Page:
An employee of a wastewater hauling company has pleaded guilty to accusations that he illegally dumped industrial waste into the Jackson, Mississippi, sewer system in violation of the Clean Water Act, prosecutors announced Tuesday.

William Roberts, an employee of Partridge-Sibley Industrial Services, Inc. admitted to supervising the transportation and disposal of industrial waste from Gold Coast Commodities, Inc. in Brandon, Mississippi, to a “site at a commercial entity” in Jackson, the Southern District of Mississippi U.S. Attorney’s Office announced in a news release

Due to Roberts’ negligence, the waste was “trucked and hauled to a facility that was not a legal discharge point designated by the Jackson Wastewater Treatment System to receive the waste,” prosecutors said. 

The 44-year-old is set to be sentenced on December 14. 

“The defendant’s negligent conduct contributed to the discharge of millions of gallons of untreated industrial waste into the Jackson water system,”  EPA-CID Special Agent in Charge Chuck Carfagno said in a statement. “EPA and its law enforcement partners will vigorously investigate and prosecute those who deliberately violate our nations environmental laws.”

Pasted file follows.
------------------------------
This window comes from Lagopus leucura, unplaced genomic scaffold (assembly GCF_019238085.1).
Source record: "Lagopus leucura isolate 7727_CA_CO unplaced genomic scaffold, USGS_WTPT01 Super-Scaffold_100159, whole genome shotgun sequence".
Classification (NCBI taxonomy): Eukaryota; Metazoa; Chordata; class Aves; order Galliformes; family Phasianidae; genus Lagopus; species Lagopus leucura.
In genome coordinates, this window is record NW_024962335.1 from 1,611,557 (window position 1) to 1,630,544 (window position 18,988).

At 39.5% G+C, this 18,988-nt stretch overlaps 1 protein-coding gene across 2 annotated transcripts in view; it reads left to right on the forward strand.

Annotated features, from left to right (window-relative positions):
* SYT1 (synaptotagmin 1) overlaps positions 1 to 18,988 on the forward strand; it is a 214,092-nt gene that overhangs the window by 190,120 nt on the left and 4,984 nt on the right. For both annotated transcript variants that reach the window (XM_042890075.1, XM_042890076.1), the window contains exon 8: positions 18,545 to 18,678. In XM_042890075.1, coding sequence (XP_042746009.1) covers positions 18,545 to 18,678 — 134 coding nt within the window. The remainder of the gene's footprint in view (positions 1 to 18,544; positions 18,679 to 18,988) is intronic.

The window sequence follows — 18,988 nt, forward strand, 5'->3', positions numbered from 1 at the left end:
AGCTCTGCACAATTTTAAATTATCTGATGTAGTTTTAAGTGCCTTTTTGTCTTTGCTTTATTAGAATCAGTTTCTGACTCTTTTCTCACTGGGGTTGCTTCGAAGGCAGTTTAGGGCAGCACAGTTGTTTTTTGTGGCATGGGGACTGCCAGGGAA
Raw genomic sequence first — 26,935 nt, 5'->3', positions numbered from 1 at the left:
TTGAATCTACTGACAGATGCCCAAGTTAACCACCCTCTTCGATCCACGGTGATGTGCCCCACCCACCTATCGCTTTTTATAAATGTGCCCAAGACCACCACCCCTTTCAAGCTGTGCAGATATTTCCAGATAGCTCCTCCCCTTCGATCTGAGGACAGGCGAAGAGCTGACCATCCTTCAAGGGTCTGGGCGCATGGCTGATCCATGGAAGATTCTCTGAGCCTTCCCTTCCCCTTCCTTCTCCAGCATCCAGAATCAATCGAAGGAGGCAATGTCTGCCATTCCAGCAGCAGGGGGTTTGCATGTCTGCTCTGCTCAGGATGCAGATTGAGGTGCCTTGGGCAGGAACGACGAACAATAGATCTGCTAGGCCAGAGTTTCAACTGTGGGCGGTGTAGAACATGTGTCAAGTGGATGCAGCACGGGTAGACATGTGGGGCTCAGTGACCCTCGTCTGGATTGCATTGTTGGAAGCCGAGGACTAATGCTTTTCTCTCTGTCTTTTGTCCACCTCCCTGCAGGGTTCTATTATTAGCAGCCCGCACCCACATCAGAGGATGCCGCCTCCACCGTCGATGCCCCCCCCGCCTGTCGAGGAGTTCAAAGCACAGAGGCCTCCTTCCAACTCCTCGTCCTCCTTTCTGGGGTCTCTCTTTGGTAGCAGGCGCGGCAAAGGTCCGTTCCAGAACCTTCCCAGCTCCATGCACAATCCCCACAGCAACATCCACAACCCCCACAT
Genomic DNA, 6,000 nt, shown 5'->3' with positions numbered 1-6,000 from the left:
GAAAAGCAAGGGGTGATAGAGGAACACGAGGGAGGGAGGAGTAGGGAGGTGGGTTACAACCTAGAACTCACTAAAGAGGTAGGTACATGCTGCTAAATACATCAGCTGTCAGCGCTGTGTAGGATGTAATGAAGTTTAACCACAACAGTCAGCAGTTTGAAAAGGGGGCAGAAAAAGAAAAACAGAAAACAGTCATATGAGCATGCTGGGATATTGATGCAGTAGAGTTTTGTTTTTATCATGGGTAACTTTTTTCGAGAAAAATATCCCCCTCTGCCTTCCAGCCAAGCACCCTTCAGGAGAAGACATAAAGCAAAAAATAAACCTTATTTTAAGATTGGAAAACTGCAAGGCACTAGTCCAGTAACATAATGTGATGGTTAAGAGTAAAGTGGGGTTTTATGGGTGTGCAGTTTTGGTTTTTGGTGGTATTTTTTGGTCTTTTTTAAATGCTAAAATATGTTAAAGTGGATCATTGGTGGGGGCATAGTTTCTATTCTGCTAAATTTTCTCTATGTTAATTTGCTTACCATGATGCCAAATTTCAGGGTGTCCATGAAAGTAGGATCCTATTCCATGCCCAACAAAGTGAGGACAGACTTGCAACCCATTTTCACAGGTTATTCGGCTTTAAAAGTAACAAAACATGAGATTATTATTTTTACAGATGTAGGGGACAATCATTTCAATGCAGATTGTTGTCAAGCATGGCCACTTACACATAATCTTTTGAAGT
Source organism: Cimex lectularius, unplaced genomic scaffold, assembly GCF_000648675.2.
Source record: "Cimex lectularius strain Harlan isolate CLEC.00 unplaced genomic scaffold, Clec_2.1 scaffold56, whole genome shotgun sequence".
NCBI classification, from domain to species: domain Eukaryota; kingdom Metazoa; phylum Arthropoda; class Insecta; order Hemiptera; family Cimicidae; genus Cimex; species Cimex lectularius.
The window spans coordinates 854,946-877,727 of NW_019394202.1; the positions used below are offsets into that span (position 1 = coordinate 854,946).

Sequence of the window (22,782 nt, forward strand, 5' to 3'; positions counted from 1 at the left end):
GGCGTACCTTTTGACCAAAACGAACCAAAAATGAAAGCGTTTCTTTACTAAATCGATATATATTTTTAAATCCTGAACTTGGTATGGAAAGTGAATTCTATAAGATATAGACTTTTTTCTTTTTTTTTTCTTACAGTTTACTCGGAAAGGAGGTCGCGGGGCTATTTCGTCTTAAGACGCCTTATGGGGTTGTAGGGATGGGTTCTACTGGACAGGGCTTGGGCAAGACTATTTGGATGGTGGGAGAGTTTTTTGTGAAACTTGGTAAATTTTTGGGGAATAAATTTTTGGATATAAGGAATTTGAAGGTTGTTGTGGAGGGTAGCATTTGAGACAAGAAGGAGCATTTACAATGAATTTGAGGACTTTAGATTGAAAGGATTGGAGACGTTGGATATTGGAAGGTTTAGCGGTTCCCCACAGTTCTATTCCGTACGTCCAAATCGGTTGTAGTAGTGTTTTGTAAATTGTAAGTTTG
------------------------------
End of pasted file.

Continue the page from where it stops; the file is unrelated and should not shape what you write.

The city of Jackson had already been under a boil water notice when, in late August, heavy rainfall and flooding led to problems at the deteriorating O.B. Curtis Water Plant, causing a citywide drop in water pressure. President Biden issued a disaster declaration and Mississippi Gov. Tate Reeves issued an emergency declaration to help combat the problem.

The National Guard was called in to help with water distribution, schools and businesses were forced to close and residents were told to shower with their mouths closed because the water was not safe.

Normal water pressure was restored to most of the city in early September, city officials said at the time.